Palm Springs Fine Art Fair
An event that shows itself off
Modernism week in Palm Springs is here! And to me that means one thing – Palm Springs Fine Art Fair! Although the modernism stuff is wonderful, for me, art is my drug of choice. When someone tells me to go to my happy place, that place is a museum, a gallery or an art fair.
The Palm Springs Fine Art Fair is a great event. Walking past all the exhibits is like walking through different worlds. It is an opportunity to see through someone else’s eyes. It can be inspiring or disturbing. It can
make you laugh, make you cringe, make you dream and so much more. Not everything is a hit. I do not claim to be an expert on art. Nor do I want to be. I just want to enjoy it, not understand it. Because I will never understand paying $40,000 for an 8’x8’ canvas painted red. It is beyond me.
Many artists’ work caught my eye this year, such as Phil Shaw- shown by the Rebecca Hossack Art Gallery. One of his works looks like a Mondrian piece and when you look closely at the books, all of the titles have something to do with Mondrian. Fun.
The exhibit of the Chandelier Dresses by Susan Taylor Glasgow, by the Habatat Galleries, made me want a real dress that looks like the art. Barrier Meditation by JD Hansen displayed by Hohmann Fine Art while very interesting, just made me think that wasn’t the way to go for me and a wedding veil. A bit heavy.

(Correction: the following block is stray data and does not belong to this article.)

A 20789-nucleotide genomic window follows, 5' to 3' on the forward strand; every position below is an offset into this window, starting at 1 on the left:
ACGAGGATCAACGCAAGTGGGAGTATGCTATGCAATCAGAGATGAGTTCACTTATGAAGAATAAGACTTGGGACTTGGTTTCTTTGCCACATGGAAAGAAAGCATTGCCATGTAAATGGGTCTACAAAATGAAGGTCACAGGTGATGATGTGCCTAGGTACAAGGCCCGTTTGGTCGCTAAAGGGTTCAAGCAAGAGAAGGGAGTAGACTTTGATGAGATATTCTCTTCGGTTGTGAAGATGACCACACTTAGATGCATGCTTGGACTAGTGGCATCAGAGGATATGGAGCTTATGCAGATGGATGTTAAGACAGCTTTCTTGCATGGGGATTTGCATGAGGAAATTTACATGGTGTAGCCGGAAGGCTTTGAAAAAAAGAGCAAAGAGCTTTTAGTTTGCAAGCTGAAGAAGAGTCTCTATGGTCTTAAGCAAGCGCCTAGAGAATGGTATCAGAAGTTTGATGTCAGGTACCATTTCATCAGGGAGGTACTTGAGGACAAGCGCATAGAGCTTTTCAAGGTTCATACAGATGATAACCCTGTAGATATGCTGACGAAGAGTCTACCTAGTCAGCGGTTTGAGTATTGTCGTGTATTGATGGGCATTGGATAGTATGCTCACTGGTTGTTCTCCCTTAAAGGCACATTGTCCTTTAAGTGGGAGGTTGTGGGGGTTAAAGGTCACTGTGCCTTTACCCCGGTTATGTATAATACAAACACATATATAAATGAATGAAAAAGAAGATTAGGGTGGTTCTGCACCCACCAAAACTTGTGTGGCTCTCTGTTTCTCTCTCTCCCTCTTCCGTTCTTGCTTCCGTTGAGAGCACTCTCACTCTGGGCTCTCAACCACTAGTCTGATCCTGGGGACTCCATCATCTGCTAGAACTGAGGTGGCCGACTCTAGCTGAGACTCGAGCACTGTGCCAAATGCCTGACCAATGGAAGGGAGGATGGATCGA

Everywhere I looked there was another piece that pulled me in for a closer look. Works by Arthur Sarkissian, presented by Caroline Tufenkian Fine Arts, drew my attention and made me walk close to see why I liked it. He silk screens a variety of disparate images on canvas and embellishes with paint to make unexpected, yet compelling art. The trains by Gregg Chadwick, presented by Sandra Lee Gallery, evoke the wonder of a bygone era with his dynamic locomotives.
And as I walk around, the realtor in me looked at these incredible works and thinks of the fun I could have staging with these pieces. So many homes with blank walls or sad art (art done by people with little to no talent) could be energized with the right picture in the right place. Oh to have the budget and the storage for all the art!
But one of the truly inspiring exhibits for me this year were photographs presented by the Pablove Shutterbugs. The photos are taken by children with cancer. The mission of the Shutterbugs “teaches children living with cancer to develop their creative voice through the art of photography.” Seeing the world through children’s eyes is always intriguing but add the component of living with such challenges to overcome and their visions are inspiring. The photos are fun, joyful, unexpected. And very professional. When I saw the prints, I thought they were fabulous. When I realized who the photographers were, I was floored. Take a look for yourself at pabloveprints.org.
And that is why I love art. It is comforting and irritating, obscene and elegant, accepting and offensive. It is everything and everyone. It is my happy place.